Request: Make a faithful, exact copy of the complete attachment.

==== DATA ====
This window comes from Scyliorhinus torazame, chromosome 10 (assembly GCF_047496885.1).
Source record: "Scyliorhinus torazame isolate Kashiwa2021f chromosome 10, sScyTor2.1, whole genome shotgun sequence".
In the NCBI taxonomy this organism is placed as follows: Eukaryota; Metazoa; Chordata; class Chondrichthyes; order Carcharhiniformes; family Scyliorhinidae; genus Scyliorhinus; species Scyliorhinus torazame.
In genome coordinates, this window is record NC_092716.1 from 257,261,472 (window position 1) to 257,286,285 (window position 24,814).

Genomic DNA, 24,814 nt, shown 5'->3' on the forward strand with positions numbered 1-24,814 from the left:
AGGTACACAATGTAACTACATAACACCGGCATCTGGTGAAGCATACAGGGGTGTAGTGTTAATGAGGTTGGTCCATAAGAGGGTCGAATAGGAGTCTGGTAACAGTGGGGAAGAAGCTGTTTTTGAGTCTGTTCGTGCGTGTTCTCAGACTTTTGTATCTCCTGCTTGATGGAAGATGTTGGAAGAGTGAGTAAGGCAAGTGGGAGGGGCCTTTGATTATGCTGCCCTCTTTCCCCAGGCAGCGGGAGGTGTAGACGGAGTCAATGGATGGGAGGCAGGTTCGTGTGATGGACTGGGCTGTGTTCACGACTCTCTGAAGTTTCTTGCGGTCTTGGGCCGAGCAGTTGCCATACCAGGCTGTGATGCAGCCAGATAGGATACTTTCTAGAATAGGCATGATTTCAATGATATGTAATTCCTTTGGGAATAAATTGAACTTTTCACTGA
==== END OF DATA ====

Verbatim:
This window comes from Scyliorhinus torazame, chromosome 10 (assembly GCF_047496885.1).
Source record: "Scyliorhinus torazame isolate Kashiwa2021f chromosome 10, sScyTor2.1, whole genome shotgun sequence".
In the NCBI taxonomy this organism is placed as follows: Eukaryota; Metazoa; Chordata; class Chondrichthyes; order Carcharhiniformes; family Scyliorhinidae; genus Scyliorhinus; species Scyliorhinus torazame.
In genome coordinates, this window is record NC_092716.1 from 257,261,472 (window position 1) to 257,286,285 (window position 24,814).

Genomic DNA, 24,814 nt, shown 5'->3' on the forward strand with positions numbered 1-24,814 from the left:
AGGTACACAATGTAACTACATAACACCGGCATCTGGTGAAGCATACAGGGGTGTAGTGTTAATGAGGTTGGTCCATAAGAGGGTCGAATAGGAGTCTGGTAACAGTGGGGAAGAAGCTGTTTTTGAGTCTGTTCGTGCGTGTTCTCAGACTTTTGTATCTCCTGCTTGATGGAAGATGTTGGAAGAGTGAGTAAGGCAAGTGGGAGGGGCCTTTGATTATGCTGCCCTCTTTCCCCAGGCAGCGGGAGGTGTAGACGGAGTCAATGGATGGGAGGCAGGTTCGTGTGATGGACTGGGCTGTGTTCACGACTCTCTGAAGTTTCTTGCGGTCTTGGGCCGAGCAGTTGCCATACCAGGCTGTGATGCAGCCAGATAGGATACTTTCTAGAATAGGCATGATTTCAATGATATGTAATTCCTTTGGGAATAAATTGAACTTTTCACTGA